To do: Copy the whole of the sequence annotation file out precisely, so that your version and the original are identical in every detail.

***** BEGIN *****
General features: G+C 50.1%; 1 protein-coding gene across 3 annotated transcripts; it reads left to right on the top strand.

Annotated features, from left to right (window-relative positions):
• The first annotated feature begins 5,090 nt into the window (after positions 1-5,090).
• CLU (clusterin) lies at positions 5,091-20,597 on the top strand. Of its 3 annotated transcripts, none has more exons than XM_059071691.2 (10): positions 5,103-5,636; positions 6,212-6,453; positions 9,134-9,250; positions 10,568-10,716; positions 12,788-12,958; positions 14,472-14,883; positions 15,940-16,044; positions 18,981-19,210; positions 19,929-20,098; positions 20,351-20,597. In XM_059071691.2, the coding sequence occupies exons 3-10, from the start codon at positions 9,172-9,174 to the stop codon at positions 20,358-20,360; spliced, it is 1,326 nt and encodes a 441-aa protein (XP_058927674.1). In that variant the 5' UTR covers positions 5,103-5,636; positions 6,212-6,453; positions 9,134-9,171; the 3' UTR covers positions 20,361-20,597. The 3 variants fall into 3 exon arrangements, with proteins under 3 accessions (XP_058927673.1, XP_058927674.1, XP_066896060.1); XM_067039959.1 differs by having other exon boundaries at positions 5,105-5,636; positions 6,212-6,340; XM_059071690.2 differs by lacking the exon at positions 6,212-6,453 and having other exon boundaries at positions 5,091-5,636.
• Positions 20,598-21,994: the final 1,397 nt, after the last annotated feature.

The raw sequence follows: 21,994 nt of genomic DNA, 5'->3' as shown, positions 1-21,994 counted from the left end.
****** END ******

General features: G+C 50.1%; 1 protein-coding gene across 3 annotated transcripts; it reads left to right on the top strand.

Annotated features, from left to right (window-relative positions):
• The first annotated feature begins 5,090 nt into the window (after positions 1-5,090).
• CLU (clusterin) lies at positions 5,091-20,597 on the top strand. Of its 3 annotated transcripts, none has more exons than XM_059071691.2 (10): positions 5,103-5,636; positions 6,212-6,453; positions 9,134-9,250; positions 10,568-10,716; positions 12,788-12,958; positions 14,472-14,883; positions 15,940-16,044; positions 18,981-19,210; positions 19,929-20,098; positions 20,351-20,597. In XM_059071691.2, the coding sequence occupies exons 3-10, from the start codon at positions 9,172-9,174 to the stop codon at positions 20,358-20,360; spliced, it is 1,326 nt and encodes a 441-aa protein (XP_058927674.1). In that variant the 5' UTR covers positions 5,103-5,636; positions 6,212-6,453; positions 9,134-9,171; the 3' UTR covers positions 20,361-20,597. The 3 variants fall into 3 exon arrangements, with proteins under 3 accessions (XP_058927673.1, XP_058927674.1, XP_066896060.1); XM_067039959.1 differs by having other exon boundaries at positions 5,105-5,636; positions 6,212-6,340; XM_059071690.2 differs by lacking the exon at positions 6,212-6,453 and having other exon boundaries at positions 5,091-5,636.
• Positions 20,598-21,994: the final 1,397 nt, after the last annotated feature.

The raw sequence follows: 21,994 nt of genomic DNA, 5'->3' as shown, positions 1-21,994 counted from the left end.